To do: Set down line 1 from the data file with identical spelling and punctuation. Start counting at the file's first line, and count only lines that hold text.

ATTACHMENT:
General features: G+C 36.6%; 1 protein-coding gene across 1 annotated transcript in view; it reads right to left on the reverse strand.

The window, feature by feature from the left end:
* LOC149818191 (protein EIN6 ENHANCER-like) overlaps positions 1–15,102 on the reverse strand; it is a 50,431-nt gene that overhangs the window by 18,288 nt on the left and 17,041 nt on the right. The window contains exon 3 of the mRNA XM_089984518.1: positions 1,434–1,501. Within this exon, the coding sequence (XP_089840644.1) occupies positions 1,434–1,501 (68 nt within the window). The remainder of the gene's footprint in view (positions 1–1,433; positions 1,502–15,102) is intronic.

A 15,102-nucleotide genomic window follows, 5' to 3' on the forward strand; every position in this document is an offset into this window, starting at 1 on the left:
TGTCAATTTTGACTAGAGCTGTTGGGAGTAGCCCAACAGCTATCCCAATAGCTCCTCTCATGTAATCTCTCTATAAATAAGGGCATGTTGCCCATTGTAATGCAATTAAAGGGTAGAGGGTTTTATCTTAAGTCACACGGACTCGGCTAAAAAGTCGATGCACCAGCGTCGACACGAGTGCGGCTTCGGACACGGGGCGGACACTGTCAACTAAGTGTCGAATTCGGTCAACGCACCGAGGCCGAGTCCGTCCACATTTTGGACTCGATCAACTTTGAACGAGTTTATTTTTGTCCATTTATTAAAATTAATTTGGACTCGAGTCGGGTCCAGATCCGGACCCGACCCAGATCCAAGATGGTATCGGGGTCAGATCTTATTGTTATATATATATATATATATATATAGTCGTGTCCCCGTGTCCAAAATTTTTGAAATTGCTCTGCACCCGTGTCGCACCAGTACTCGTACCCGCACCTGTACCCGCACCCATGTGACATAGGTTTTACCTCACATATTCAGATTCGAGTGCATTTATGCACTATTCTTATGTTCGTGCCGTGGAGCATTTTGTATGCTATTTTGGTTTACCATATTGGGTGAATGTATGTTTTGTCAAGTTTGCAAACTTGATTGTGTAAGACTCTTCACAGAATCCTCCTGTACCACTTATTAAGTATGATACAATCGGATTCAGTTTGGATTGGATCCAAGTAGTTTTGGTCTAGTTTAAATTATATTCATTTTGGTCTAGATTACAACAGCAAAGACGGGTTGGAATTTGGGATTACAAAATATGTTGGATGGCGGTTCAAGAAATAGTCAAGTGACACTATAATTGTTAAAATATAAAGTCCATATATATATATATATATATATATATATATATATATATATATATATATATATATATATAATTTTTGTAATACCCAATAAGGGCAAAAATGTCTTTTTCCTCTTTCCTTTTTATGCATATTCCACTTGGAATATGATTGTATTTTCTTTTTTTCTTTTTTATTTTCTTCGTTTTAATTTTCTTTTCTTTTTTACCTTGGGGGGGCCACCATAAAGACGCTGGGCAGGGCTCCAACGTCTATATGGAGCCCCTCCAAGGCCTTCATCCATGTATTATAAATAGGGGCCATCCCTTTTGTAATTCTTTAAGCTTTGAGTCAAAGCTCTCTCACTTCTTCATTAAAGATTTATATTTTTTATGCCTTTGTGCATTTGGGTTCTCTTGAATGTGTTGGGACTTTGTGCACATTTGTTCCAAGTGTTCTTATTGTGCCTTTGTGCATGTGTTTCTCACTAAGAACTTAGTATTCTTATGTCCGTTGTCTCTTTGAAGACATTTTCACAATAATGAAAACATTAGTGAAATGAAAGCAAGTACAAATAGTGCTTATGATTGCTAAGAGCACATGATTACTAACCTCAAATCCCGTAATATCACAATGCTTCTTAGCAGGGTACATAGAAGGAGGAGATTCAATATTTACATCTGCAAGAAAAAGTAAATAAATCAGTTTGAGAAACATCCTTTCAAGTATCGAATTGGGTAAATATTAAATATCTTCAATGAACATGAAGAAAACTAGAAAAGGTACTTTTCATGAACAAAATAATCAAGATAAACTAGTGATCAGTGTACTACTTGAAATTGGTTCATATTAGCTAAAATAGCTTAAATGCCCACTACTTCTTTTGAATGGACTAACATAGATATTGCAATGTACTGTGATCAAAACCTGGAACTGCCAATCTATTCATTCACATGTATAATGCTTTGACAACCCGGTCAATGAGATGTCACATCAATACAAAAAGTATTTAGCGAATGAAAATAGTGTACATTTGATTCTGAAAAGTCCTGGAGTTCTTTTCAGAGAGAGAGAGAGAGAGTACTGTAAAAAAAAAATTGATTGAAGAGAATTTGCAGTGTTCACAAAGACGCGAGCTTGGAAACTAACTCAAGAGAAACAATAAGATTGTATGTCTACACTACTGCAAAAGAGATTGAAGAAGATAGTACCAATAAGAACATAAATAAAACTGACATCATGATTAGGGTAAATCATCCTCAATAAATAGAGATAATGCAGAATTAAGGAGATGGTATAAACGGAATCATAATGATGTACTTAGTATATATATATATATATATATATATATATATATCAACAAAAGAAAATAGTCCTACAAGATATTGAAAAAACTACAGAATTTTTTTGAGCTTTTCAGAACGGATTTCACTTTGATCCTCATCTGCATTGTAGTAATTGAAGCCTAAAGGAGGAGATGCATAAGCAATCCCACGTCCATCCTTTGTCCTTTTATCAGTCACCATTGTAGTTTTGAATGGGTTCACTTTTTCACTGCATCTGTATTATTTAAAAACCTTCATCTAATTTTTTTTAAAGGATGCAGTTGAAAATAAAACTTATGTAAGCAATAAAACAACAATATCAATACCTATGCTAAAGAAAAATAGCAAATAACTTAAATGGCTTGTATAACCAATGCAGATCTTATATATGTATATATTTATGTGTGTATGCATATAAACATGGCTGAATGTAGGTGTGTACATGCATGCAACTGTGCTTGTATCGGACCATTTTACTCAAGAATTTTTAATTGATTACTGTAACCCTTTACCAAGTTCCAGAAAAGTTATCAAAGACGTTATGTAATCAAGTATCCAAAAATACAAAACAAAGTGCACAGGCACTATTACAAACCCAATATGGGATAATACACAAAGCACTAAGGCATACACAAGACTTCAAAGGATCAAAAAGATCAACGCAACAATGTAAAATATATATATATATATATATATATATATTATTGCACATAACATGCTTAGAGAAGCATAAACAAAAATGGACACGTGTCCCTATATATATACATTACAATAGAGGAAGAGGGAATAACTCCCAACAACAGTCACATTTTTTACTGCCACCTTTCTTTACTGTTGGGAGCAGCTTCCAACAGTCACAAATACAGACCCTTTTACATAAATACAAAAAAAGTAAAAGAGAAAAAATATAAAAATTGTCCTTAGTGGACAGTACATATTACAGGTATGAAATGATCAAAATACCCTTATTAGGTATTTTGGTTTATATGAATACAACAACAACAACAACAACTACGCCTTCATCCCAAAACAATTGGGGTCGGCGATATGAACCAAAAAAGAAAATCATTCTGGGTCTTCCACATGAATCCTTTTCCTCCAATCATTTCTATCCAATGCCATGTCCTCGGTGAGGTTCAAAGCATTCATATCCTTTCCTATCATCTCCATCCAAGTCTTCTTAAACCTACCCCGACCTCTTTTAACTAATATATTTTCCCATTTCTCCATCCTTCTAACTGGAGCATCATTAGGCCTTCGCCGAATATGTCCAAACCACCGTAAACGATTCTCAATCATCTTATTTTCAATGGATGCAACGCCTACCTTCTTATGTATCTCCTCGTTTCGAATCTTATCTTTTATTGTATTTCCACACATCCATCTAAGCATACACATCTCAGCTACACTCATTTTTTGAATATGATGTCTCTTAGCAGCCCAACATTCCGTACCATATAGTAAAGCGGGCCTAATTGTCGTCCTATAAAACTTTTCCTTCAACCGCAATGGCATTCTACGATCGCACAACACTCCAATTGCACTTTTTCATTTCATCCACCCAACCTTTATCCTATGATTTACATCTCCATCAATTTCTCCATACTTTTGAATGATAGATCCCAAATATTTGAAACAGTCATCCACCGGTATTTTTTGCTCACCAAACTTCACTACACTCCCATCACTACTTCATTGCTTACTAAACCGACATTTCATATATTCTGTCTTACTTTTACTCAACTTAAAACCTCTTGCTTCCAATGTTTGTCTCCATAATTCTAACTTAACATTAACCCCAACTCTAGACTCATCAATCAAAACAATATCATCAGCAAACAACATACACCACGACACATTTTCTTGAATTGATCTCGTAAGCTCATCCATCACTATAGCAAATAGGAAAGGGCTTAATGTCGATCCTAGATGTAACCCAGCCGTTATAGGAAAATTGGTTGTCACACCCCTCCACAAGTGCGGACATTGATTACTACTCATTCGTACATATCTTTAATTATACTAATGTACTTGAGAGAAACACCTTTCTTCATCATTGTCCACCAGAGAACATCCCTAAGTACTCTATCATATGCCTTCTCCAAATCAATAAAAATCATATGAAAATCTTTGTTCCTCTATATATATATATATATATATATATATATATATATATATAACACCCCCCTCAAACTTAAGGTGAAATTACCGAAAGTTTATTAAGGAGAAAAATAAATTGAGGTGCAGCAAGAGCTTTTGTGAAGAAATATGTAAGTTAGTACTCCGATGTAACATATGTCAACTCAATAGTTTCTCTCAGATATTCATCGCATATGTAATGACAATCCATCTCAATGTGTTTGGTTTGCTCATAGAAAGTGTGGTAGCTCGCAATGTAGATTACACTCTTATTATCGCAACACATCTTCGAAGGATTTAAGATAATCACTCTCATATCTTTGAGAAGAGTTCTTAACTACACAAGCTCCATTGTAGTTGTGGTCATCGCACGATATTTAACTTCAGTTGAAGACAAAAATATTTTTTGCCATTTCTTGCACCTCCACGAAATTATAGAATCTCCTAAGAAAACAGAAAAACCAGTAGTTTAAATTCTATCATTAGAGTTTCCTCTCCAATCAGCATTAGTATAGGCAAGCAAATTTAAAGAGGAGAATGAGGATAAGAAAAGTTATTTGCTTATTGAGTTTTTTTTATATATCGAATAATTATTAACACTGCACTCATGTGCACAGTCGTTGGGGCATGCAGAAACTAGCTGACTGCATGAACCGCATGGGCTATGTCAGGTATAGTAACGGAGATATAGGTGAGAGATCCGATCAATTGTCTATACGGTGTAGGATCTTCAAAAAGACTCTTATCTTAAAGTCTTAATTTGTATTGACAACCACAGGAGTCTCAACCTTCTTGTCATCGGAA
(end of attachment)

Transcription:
General features: G+C 36.6%; 1 protein-coding gene across 1 annotated transcript in view; it reads right to left on the reverse strand.